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Senior Lifestyles

Fire safety important for seniors

7/4/2013 - West Side Leader
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By Kathleen Folkerth

The kitchen is the most important place to have a smoke alarm, according to Akron Fire Department Capt. Al Bragg, but he also recommends putting one in every bedroom, since that is the second most common place for a fire to start.
Photo courtesy of MetroCreativeConnection
GREATER AKRON — Older adults are more likely to die in a fire than any other age group, which public safety officials said makes it very important for them to be prepared in case of a home fire.

According to the National Fire Protection Association’s (NFPA) April 2013 report on home fires, which looked at statistics from 2007 to 2011, people 85 and older were 3.6 times as likely as the overall population to die in a home fire. For all people 65 or older, the relative risk was 2.4 times that of the overall population. Adults in the 50-64 age group were 1.4 times as likely to die in a home fire as the overall population, according to the NFPA.

Capt. Al Bragg, fire marshal with the Akron Fire Department (AFD), said older adults are at risk for several reasons.

“Older adults may not be able to respond or they need extra time, and that’s a critical element,” Bragg said. “Another issue older adults face is they may have certain medical conditions that make them more susceptible to the products of combustion, such as smoke and deadly gases.”

Bragg said older adults could also face more serious problems from even a small burn compared to younger people.

Bragg and Copley Fire Department fire/medic Jeff Varga, who heads up that station’s community outreach, said working smoke alarms are one of the best defenses against home fires.

Varga said if a homeowner does not have smoke alarms, they should add them, with at least one per floor recommended. It’s also recommended that smoke alarms be placed in all sleeping areas of a house.

Bragg said the kitchen is the most important place to have a smoke alarm, but he also recommends putting one in every bedroom, if possible, since that is the second most common place for a fire to start.

“By not having a smoke alarm in a bedroom, you are putting yourself at risk,” he said. “People have electric blankets, space heaters; they iron clothes, have a television, lamps, curling irons — all those things start fires. Yet most people don’t have a smoke alarm there, and they have been proven to more than double your chances of surviving a fire.”

Homeowners should test their smoke alarms monthly, Varga said, and the batteries should be replaced twice a year. He recommends replacing batteries when clocks are changed twice a year.

For those who do have smoke alarms, Varga said it’s important to replace them after a few years, even if it appears they are in good condition. It’s best to go by the manufacturer’s recommendation, he said.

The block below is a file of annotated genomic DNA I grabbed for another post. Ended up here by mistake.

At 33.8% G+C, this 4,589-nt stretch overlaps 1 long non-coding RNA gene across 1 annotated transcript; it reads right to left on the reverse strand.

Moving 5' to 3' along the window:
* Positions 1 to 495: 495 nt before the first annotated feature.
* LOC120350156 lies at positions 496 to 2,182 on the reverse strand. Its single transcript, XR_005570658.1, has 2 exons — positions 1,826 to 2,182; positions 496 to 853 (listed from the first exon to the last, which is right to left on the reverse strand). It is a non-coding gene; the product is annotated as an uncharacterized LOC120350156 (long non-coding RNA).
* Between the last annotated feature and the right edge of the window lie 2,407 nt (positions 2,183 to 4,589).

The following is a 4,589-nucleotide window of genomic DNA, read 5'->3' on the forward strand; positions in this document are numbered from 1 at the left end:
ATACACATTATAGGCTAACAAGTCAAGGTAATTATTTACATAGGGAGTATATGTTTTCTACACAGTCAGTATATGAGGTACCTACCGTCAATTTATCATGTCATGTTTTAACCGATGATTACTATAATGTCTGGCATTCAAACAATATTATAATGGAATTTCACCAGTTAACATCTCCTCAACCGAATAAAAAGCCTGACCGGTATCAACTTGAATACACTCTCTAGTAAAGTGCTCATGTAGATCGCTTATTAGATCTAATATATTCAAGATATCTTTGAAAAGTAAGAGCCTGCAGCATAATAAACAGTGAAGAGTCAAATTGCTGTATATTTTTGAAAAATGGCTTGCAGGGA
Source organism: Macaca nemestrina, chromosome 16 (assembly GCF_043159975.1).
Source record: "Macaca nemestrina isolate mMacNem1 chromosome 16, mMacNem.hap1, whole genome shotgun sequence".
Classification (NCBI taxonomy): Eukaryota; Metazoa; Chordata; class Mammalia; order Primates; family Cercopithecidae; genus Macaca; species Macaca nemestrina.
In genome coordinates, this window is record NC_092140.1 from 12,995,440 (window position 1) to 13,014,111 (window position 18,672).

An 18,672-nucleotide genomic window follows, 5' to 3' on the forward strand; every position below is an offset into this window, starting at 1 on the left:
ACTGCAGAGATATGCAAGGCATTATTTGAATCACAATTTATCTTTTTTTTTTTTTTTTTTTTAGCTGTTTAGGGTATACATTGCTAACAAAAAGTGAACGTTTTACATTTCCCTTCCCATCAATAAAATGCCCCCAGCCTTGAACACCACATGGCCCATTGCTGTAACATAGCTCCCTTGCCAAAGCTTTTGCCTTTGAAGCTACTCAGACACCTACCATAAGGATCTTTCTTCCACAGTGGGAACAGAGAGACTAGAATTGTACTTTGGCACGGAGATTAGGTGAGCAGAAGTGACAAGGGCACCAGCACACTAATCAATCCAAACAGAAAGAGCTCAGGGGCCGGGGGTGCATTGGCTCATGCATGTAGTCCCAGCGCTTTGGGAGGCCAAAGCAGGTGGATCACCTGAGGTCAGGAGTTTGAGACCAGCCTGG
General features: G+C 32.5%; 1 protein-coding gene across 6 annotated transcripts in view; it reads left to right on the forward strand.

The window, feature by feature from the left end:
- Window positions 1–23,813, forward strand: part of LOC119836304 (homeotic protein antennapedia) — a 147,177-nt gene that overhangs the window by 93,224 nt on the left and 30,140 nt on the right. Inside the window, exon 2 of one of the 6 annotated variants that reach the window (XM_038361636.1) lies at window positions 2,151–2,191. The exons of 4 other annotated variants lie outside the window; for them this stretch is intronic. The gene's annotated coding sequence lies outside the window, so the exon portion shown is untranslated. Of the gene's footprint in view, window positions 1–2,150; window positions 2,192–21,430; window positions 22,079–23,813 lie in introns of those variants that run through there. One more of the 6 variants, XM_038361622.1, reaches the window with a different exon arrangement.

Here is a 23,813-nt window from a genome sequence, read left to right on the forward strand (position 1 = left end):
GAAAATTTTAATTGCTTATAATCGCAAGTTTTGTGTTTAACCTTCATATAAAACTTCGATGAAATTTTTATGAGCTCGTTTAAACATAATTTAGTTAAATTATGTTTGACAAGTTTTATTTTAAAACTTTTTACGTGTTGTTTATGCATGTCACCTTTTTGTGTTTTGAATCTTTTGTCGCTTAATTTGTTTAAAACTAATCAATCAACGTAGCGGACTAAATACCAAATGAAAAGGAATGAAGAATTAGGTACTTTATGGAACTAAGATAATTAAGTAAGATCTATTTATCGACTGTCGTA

“You never want to go over 10 years, but normally it’s a five- to seven-year mark,” he said. “There are sensors in there and they get dirty, and you can’t always get them clean. So even if looks good and sounds good, you need to replace them.”

Varga recommended looking for photoelectric smoke alarms over ionized.

“They are shown to react quicker,” Varga said.

In the past there have been some programs that distributed alarms free to senior citizens. Varga said Copley Health Center donated 75 smoke alarms to the township, and he has been giving them to elderly homeowners who need them. He said he has a few left.

Varga also recommended having a fire extinguisher or two in the home.

“If you have an extinguisher, you can slow fire down or try to put it out,” he said.

The ones sold at local hardware stores are inexpensive and specially made for home use, he added, and do not need servicing. They are good for a few years.

Bragg said the AFD presents a program in the community for seniors called “Avoiding Recipes for Disaster” that focuses on safe cooking practices to help avoid a fire.

“Cooking fires are by far the No. 1 cause of fire,” Bragg said. “We put this together to basically teach seniors how to cook safely.”

The program presents tips such as never cook after taking a medication that can cause drowsiness. For more information on having the program presented for a group, call 330-375-2211.

Bragg also recommends that seniors remember the “3-foot rule.”

“Anything that can burn should be at least 3 feet away from anything that can cause it to burn, such as a furnace, water heater, clothes dryer or stove,” he said.

In addition, he recommended that younger family members work with older adults to practice exit drills in the home.

To view the NFPA report, go to www.nfpa.org/homefires.

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